(summary below… listen to the podcast for full descriptions)
1) Bling Car
See the photo at the top of the post. This car was made purely for bling value and to bring attention to it, so that’s transparent at least.
The uber coiffed and professional models strutted around the cars like Vanna White crack me up. I can’t tell if this is a good gig for them (just one speech to memorize) or a bad gig (they’d rather be acting).
But I do know one thing… when the Dodge spokeswoman was talking about “Adaptive Cruise Control with forward collision warning,” she literally said “…so you don’t have to worry about any forward collisions.”
Really? I don’t have to worry about accidents? Is that a little bit of hyperbole? Just a bit?
I’ve talked about this before… I’m rooting for Detroit. I really am. Check out this fascinating article in GQ titled “Destroying Detroit (in Order to Save It).”
But the Chrysler 200 – the one Eminem drove in the Super Bowl ad… it’s not quite there yet.
4) Audi on Checks In
Audi had a Foursquare check-in. They were trying, but I’m not sure it was the right audience for this.
Several car companies tried to integrate the hottest tech gadget for the show, mostly with success.
– Porsche used iPads for data collection, taking my name and address in order to send me more information. It was fast and efficient.
– BMW used iPads to actually display data about their cars. A step up from just a standard piece of paper listing options, but maybe a bit of overkill.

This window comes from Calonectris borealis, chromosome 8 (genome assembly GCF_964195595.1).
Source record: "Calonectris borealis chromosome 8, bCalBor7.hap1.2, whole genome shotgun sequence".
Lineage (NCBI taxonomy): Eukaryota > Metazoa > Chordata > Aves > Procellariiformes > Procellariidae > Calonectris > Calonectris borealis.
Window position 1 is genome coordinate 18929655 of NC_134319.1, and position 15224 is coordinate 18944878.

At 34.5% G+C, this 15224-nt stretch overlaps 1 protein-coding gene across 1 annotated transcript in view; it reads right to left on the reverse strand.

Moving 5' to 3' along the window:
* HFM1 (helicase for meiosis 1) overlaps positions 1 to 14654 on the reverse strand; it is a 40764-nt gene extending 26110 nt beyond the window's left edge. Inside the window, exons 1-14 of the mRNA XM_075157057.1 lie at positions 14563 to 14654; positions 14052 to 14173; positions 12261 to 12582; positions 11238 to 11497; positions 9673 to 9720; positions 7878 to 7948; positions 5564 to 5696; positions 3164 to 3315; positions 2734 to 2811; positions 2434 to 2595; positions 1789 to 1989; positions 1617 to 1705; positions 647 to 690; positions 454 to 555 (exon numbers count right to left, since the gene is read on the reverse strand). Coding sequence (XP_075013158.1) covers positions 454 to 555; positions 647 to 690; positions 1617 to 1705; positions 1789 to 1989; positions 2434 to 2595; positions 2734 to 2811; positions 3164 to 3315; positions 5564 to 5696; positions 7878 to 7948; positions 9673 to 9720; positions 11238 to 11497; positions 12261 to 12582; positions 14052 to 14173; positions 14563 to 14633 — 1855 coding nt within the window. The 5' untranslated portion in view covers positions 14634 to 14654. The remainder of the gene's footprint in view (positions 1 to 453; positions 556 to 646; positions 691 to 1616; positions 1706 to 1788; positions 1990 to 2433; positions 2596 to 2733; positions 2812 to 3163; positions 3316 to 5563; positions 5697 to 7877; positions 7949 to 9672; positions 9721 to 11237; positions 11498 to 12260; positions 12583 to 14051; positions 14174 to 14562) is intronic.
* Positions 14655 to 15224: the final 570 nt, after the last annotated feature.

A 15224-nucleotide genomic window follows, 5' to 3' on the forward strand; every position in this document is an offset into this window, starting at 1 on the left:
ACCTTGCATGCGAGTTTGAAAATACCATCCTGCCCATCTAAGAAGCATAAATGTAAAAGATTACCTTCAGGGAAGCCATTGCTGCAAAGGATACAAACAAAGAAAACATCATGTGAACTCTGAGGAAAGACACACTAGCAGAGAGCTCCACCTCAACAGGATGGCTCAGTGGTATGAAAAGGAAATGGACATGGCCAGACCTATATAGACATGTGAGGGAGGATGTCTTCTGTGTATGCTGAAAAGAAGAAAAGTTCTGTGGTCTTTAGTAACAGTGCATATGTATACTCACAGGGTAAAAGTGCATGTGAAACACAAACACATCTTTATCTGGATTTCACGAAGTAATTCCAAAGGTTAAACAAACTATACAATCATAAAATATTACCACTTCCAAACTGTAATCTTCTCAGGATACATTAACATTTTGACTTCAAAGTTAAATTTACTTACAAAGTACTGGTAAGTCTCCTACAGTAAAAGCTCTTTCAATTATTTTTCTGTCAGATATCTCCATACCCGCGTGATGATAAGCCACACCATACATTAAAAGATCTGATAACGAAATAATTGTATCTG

– Hyundai‘s Equus model comes with an iPad for the user manual in the glove box. Again, maybe a little bit of overkill and trying to capitalize on the iPad’s buzz — why not just say “Buy an Equus, get a free iPad — but when they start to add other little things like the ability to schedule service appointments, they’re getting there.
6) Prove you were here
This was a promotion Chevy did, where users could get their picture taken in a car, then upload it to Facebook or other social media sites. I liked the idea because it works in this environment… it’s fun, gets people sitting in the cars, and has a viral element.
7) Electric Car test driving in the basement of the convention center
This was a little strange to me. Of course I believe electric cars are eventually going to be our future, but it was a little bit of a circus atmosphere to have people in line waiting to drive one.
But I understand it because in the same way that car companies have to spend years introducing a brand, it could take decades to really win over the public and prove to old-timers (like me) that it’s time to change to a hybrid or electric car. Cars will continue to evolve as they become more like computers, but it might take some time.
As for Porsche? They had a great little social media case study.
It went like this:
– Porsche was the first car company to get to 1 million fans on Facebook
– They created a custom 911 saying thank you, with 28,000 names on it
– Fans could search for their name on a microsite
– They made a “making of” video of the process
Are we at the point where liking a car brand is worth it for them to put your name on an actual car? Well, I thought it was a very interesting program, a good test for them, and you know those 28,000 fans — probably the most loyal followers they have — are going to spread the word all over Facebook.
But what if Porsche offered to give me the Facebook-branded car because I was such a big fan. Would I accept it? Aahhh, I don’t know. It might be a bit too blingy for me.